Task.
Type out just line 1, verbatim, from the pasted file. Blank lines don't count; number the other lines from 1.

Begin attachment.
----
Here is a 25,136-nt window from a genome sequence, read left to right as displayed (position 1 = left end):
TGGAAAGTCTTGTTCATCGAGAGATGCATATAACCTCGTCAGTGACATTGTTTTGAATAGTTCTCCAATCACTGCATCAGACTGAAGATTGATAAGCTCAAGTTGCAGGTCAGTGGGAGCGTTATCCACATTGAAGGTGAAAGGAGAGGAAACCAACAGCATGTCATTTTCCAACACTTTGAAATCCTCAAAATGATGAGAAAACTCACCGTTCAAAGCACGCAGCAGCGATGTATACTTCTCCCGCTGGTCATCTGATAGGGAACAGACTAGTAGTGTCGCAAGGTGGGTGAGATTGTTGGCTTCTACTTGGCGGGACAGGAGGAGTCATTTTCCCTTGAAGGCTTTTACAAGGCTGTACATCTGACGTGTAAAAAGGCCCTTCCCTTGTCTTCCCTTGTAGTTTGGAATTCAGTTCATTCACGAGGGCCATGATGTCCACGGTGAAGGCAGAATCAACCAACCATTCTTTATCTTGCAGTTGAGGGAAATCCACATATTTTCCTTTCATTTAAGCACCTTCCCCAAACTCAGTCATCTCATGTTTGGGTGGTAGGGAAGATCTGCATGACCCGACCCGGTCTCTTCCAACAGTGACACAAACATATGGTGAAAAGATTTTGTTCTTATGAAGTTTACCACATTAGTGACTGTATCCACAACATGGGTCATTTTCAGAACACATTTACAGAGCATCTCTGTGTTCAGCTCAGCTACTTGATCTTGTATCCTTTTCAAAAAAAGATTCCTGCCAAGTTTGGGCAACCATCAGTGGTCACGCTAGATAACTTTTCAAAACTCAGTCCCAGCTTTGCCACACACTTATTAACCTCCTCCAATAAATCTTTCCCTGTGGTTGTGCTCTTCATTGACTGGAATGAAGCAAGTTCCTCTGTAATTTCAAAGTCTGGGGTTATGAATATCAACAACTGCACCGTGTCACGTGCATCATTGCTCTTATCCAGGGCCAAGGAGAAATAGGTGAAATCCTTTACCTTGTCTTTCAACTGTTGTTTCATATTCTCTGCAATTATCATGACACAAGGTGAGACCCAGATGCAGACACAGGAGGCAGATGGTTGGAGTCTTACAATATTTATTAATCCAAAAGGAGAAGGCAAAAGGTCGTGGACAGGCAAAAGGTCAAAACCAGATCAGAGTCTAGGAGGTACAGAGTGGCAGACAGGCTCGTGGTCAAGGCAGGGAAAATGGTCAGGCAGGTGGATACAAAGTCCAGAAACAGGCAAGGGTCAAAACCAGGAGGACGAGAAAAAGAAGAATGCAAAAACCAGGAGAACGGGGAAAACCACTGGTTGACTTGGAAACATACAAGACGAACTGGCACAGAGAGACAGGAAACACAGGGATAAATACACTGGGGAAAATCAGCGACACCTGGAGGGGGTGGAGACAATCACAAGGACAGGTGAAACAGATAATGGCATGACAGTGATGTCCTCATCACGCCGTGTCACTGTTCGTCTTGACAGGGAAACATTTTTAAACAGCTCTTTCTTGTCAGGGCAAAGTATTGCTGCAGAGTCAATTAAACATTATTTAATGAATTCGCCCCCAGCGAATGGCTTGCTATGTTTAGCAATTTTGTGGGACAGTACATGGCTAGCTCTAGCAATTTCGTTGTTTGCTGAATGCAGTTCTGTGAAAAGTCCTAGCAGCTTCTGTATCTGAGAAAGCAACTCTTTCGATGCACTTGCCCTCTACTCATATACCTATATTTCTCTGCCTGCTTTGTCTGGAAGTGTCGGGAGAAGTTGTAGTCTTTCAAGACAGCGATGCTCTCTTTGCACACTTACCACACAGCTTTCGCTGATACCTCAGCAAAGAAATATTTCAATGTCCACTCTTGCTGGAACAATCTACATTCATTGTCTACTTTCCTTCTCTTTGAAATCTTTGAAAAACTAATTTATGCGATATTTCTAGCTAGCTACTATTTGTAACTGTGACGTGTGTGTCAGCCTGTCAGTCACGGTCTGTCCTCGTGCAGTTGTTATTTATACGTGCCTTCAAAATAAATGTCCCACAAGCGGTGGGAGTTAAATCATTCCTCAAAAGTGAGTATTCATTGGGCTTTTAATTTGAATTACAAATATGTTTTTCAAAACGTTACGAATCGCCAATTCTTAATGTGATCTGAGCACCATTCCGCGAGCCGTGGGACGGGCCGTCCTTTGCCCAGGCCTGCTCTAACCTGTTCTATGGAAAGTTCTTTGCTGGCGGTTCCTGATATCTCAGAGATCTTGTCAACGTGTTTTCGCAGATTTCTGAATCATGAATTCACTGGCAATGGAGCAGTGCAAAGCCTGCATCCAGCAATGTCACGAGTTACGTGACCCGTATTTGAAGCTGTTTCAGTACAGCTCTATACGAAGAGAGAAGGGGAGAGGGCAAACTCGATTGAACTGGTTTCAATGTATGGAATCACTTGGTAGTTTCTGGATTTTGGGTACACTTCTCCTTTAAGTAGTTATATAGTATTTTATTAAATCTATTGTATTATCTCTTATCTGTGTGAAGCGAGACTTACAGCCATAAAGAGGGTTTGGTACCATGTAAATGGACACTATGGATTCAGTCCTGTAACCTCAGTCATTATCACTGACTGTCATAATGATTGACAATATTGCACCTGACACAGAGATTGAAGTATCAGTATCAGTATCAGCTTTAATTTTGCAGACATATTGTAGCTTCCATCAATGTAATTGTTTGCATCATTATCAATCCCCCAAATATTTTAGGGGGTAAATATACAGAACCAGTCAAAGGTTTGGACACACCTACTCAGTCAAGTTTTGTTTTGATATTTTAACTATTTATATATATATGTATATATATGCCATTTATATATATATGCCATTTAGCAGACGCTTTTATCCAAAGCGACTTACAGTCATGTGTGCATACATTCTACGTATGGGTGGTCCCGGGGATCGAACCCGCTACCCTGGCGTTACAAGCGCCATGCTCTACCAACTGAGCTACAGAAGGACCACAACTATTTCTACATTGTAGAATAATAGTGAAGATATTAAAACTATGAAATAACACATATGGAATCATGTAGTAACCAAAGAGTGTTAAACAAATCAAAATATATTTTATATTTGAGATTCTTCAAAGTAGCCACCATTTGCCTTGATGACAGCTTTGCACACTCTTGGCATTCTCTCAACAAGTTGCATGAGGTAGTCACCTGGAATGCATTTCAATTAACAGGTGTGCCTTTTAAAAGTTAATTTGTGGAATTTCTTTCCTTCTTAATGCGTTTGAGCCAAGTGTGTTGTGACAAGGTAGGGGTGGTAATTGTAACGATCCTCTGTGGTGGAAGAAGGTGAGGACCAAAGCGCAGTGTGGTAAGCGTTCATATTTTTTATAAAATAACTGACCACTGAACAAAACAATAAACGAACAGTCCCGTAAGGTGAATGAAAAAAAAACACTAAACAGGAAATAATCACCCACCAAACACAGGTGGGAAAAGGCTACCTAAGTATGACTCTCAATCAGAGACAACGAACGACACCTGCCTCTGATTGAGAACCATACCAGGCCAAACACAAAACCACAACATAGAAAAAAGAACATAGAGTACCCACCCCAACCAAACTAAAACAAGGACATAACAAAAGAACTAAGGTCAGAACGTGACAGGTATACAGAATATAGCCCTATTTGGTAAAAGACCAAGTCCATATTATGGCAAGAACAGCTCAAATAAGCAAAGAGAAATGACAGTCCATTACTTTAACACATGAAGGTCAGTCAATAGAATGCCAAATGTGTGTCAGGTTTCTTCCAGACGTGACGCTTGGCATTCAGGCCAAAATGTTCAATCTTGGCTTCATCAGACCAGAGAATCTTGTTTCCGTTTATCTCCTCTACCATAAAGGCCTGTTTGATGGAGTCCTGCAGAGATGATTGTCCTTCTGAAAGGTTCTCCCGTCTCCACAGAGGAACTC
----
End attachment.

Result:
Here is a 25,136-nt window from a genome sequence, read left to right as displayed (position 1 = left end):